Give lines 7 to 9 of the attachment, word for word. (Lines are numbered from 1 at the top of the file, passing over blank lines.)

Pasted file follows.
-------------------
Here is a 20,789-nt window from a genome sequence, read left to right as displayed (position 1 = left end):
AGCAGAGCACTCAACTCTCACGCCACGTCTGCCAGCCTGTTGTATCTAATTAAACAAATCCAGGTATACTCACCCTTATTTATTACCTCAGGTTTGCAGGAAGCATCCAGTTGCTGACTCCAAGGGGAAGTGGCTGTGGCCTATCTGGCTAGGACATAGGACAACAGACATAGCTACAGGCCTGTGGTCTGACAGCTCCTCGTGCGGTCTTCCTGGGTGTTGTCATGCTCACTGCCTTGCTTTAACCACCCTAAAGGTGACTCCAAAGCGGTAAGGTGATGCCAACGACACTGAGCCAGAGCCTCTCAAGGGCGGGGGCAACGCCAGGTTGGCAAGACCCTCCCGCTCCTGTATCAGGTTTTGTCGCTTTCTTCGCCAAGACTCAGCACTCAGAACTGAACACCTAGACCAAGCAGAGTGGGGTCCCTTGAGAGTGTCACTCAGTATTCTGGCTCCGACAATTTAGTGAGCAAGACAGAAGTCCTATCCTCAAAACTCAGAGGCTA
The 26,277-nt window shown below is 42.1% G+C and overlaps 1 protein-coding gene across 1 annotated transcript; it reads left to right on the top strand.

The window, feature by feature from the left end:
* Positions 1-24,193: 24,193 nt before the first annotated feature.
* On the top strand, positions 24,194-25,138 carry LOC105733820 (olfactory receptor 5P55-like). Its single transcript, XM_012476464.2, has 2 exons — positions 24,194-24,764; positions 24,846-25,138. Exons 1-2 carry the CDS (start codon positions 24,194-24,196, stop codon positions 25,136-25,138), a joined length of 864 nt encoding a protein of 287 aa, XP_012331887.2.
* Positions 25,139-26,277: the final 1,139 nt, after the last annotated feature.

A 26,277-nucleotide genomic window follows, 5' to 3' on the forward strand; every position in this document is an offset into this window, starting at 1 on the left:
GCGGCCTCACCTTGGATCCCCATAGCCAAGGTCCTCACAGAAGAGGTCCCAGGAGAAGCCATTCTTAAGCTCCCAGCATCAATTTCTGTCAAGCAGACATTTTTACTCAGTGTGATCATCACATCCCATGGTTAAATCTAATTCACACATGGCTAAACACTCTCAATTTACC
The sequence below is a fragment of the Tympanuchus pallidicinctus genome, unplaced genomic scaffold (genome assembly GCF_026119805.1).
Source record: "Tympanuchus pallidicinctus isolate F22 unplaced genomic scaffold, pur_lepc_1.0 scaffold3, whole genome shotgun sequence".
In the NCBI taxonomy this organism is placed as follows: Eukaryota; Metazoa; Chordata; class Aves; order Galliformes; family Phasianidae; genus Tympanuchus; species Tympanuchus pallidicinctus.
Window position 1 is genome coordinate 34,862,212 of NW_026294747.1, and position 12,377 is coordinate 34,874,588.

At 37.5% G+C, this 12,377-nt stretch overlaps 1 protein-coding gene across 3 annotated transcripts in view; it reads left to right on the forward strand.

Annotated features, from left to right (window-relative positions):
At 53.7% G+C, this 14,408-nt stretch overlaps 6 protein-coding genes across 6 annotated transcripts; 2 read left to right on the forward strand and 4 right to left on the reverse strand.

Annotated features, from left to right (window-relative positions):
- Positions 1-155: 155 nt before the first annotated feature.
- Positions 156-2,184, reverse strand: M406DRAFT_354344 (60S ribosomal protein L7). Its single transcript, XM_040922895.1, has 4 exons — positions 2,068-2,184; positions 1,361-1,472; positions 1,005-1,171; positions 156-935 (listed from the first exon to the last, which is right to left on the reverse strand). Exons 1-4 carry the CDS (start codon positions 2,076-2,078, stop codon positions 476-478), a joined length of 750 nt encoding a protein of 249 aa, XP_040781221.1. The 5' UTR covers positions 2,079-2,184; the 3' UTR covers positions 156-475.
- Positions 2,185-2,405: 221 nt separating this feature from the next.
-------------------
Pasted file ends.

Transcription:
* Positions 25,139-26,277: the final 1,139 nt, after the last annotated feature.

A 26,277-nucleotide genomic window follows, 5' to 3' on the forward strand; every position in this document is an offset into this window, starting at 1 on the left:
GCGGCCTCACCTTGGATCCCCATAGCCAAGGTCCTCACAGAAGAGGTCCCAGGAGAAGCCATTCTTAAGCTCCCAGCATCAATTTCTGTCAAGCAGACATTTTTACTCAGTGTGATCATCACATCCCATGGTTAAATCTAATTCACACATGGCTAAACACTCTCAATTTACC